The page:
Can we go to the other end of the scale for a moment. The low income people with no children, when they look at the press today and try find out the details they will see that the aside from the superannuation co-contribution which is more generous which they may or may not access I suppose but they don’t get any reprieve and just another element of that question the budget doesn’t seem to build in elements which makes it more attractive to go from welfare to work those people.

TREASURER:

Well it does. Let’s go to the single young person. The single young person would one day aspire to be in a family, they have a family and when they do have a family they will be very, very pleased with this family package. The older person, the retired person who might be on a low income was able to access the senior Australians’ tax offset which we introduced two years ago. That means that qualifying people do not pay any tax until they reached $20,500. So in past budgets we have addressed the situation of the senior Australian, so in this budget we come back to the unfinished business for the middle income earner and help for the family and the way you deliver bigger benefits to families is not by moving low income tax thresholds but by actually giving them family payments you can deliver much more and let me give you another example. There are some families that pay no tax. In fact there are a large number of families that pay no tax.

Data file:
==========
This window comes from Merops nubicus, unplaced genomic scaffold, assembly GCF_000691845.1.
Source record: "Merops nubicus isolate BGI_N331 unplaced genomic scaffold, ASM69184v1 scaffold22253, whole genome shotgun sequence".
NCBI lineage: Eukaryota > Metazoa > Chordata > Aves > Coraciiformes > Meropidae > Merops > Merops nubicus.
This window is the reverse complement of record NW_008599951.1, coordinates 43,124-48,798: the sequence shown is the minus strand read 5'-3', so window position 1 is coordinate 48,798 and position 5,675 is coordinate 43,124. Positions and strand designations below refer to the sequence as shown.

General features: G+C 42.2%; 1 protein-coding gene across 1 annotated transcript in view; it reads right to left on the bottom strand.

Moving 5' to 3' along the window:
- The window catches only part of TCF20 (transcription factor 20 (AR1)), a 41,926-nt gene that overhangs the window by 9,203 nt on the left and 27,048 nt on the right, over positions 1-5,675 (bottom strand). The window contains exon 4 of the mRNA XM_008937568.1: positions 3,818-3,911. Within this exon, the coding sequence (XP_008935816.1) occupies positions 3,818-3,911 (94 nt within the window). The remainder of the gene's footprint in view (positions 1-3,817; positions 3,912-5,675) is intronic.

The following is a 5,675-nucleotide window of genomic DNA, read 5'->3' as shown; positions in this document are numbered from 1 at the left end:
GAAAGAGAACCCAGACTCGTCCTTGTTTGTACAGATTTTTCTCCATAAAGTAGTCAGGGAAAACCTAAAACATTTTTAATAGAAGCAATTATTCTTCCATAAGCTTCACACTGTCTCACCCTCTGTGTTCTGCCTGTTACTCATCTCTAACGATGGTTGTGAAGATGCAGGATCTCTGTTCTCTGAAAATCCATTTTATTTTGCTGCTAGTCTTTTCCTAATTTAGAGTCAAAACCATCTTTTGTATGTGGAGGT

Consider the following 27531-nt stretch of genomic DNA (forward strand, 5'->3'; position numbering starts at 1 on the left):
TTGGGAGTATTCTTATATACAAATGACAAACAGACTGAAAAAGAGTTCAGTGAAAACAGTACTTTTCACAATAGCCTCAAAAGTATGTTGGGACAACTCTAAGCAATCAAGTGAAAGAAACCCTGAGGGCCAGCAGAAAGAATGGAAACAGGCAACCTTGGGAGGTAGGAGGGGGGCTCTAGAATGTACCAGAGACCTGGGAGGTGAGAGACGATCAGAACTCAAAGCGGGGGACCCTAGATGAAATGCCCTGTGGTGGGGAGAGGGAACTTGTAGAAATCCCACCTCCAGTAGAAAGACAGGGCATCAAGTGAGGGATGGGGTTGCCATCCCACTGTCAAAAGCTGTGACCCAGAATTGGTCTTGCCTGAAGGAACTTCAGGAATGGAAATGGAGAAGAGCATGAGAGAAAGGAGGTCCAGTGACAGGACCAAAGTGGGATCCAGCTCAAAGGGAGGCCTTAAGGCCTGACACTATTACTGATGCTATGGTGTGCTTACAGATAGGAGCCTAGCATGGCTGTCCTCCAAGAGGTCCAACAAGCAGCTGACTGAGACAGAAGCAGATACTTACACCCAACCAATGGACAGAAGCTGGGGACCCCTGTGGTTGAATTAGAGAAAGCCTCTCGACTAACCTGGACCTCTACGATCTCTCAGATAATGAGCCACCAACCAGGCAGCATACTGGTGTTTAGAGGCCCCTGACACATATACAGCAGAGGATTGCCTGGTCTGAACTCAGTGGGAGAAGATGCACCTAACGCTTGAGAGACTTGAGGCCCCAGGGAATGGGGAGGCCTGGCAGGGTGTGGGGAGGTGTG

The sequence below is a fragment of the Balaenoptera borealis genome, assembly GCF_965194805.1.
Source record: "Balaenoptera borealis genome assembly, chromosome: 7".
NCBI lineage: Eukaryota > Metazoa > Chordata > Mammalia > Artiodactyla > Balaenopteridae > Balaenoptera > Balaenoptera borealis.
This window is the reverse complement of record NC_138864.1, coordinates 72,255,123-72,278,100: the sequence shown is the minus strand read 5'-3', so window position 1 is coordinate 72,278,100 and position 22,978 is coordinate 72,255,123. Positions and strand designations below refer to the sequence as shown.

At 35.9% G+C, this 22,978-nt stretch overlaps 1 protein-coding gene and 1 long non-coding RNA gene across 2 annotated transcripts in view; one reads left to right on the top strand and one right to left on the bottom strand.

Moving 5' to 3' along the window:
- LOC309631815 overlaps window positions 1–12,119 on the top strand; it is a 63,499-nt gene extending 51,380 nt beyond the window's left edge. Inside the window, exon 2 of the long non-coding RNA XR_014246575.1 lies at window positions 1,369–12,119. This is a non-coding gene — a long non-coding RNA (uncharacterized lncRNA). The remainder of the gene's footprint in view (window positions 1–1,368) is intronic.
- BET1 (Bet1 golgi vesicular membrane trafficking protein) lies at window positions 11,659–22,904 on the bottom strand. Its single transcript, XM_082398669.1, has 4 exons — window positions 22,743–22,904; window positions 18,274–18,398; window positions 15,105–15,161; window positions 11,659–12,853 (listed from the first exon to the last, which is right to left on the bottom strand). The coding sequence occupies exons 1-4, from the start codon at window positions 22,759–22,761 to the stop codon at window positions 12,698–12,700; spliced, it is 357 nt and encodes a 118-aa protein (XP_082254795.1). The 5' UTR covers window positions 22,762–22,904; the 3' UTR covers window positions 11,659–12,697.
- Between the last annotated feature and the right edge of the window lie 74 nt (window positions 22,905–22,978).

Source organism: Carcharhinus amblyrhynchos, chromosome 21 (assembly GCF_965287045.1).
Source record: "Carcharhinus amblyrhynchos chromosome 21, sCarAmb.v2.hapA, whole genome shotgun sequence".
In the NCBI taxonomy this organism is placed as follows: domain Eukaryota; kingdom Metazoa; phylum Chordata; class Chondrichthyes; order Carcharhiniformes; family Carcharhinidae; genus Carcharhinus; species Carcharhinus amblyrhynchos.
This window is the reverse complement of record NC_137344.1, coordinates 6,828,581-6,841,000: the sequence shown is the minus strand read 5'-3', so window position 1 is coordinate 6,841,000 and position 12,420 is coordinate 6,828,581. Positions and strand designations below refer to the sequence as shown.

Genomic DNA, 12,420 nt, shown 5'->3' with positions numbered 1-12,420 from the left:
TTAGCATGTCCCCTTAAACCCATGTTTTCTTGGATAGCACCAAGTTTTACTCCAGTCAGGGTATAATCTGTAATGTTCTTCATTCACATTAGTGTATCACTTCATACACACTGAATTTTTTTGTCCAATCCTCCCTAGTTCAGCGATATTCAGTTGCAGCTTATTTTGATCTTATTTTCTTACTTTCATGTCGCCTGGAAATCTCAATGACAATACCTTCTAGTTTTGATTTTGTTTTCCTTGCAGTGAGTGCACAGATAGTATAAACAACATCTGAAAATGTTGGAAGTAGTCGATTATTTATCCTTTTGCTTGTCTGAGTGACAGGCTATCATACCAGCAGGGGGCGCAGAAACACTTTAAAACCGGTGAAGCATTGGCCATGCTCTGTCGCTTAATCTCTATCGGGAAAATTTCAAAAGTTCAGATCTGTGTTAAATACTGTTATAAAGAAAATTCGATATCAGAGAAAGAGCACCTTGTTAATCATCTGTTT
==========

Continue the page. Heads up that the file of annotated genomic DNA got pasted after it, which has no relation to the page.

THOMPSON:

What sort of numbers are we talking about?

TREASURER:

You are talking about a very substantial number of families - hundreds of thousands, possibly more. So, if you cut tax rates you would then be saying to me well what about the families that do not pay tax you have not done anything for them. So, what we do is we say we can help those families but we can help them by making a payment to them rather than moving tax rates.

THOMPSON:

are you saying then that the fulcrum for determining whether lower income earners should earn, should gain tax cuts or should be the beneficiaries of the various hand outs you have mentioned was on this question of the fact that many families don’t pay tax.

TREASURER:

Yes, many families do not pay tax…

THOMPSON:

…was that the decider for you?

TREASURER: